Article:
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NDP leader Thomas Mulcair: ‘I don't think we are applying the basic rules of sustainable development in Canada right now.’ (Adrian Wyld/THE CANADIAN PRESS)
NDP leader Thomas Mulcair: ‘I don't think we are applying the basic rules of sustainable development in Canada right now.’ (Adrian Wyld/THE CANADIAN PRESS)

WHAT READERS THINK

March 15: Thomas Mulcair and unpopular truth – and other letters to the editor Add to ...

Unpopular truth

By telling Washington about the Harper government’s failure to pursue sustainable development policies, NDP Leader Thomas Mulcair is bravely risking the loss of voters convinced that growth at any price represents our salvation (Mulcair Takes Alternative Canadian Voice To Washington – March 14).

Speaking an unpopular truth is a difficult, yet important, task. Political leaders who do have long been on the endangered species list, much to our cost. Shipping Alberta crude east and refining it there will create jobs and increase Canadian control over the production and distribution of a carbon-rich resource. Ironically, a new Greenland government is about to tighten controls over access to its resources for many of the same reasons (Greenland Rolls Up The Resource Welcome Mat – Report on Business, March 14).

Keith Oliver, Cobourg, Ont.

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I was disappointed in Thomas Mulcair’s behaviour in Washington. While I respect the ambitions of the NDP faction, I have lost respect for their leader. Instead of praising Canada for our achievements, he chose to degrade his own country for political gains. It was a cheap shot.

Murray Katzman, Toronto

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Church of more …

Margaret Wente suggests that the Catholic Church is failing because it is a rigid, hierarchical and exclusive institution (Thrilling Pageantry, Failing Church – March 14). She deplores its inability to adapt to changing realities and values, like the equality of women.

Last year, Ms. Wente explained a decline in United Church of Canada membership by accusing this church of being too contextual and worldly (The Collapse Of The Liberal Church – July 28). She wrote that “in the 1960s, the liberal churches bet their future on becoming more open, more inclusive, more egalitarian and more progressive. … It was a colossal flop.”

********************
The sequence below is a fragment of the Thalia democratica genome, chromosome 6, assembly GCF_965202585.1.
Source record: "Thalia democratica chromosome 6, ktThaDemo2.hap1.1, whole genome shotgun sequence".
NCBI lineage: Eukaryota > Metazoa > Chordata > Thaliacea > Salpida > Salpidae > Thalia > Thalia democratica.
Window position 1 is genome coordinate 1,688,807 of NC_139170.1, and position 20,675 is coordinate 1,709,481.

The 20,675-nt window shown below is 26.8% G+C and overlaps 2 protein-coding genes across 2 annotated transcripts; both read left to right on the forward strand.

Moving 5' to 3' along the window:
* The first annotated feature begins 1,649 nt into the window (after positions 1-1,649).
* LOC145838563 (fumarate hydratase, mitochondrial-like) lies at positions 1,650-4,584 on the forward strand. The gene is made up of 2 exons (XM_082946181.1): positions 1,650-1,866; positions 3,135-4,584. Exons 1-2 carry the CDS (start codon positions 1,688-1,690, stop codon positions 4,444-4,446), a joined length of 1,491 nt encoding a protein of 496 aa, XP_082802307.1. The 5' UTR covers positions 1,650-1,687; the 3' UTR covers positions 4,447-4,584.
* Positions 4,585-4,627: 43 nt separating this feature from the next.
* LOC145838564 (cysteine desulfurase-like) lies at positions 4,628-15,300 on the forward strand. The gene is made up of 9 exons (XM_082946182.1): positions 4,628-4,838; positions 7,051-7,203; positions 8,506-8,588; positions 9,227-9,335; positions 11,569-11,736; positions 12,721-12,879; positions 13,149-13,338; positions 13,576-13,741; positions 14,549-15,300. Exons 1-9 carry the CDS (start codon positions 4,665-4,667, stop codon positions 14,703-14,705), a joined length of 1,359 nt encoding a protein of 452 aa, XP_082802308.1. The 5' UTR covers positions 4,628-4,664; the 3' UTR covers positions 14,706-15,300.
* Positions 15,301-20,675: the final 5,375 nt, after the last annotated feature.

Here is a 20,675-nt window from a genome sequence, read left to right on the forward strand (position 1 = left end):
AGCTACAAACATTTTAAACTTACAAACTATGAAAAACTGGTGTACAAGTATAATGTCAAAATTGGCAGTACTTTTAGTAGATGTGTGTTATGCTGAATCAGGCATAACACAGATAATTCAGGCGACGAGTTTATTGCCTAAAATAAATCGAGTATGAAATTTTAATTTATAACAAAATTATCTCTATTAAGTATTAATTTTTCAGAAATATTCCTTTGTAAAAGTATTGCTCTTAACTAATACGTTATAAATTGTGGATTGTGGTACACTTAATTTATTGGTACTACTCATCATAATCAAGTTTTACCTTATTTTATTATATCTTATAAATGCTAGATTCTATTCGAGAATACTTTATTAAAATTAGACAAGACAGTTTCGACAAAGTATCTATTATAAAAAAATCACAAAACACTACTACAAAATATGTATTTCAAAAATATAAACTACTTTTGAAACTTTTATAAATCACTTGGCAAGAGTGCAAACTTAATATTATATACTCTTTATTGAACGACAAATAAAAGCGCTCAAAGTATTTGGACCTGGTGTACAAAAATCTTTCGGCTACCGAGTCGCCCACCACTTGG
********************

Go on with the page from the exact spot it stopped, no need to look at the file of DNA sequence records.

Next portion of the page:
I can’t help but see a contradiction in Ms. Wente’s critiques.

Natalie Istead, Master of Divinity student, Queen’s University

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Although I seldom agree with either John Doyle (Like The Oscars, Superbowl And Tahrir Rolled Into One – Life & Arts, March 14) or Margaret Wente, they both got it right regarding the media coverage and the selection of the new Pope. Did we really need wall-to-wall coverage of such a non-event?

Most of us will continue on without giving the Vatican and Pope a second thought, looking forward to the next spectacle, scandal, hair-raising event – whatever grabs the media. I despair for humanity.

Joy Ruttan, Gatineau, Que.

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Language lament

It has been a bad few days for those of us who identify as liberal, progressive Quebeckers. First, Robert Vézina, president of the Conseil supérieur de la langue française, wants to force thousands of small Quebec companies to impose French as the language of communication in the workplace, saying knowledge of English should not be a job requirement in Quebec. Then our Education Minister announces the cancellation of an intensive English-language program in elementary schools (PQ Cancels Program To Teach English – March 8).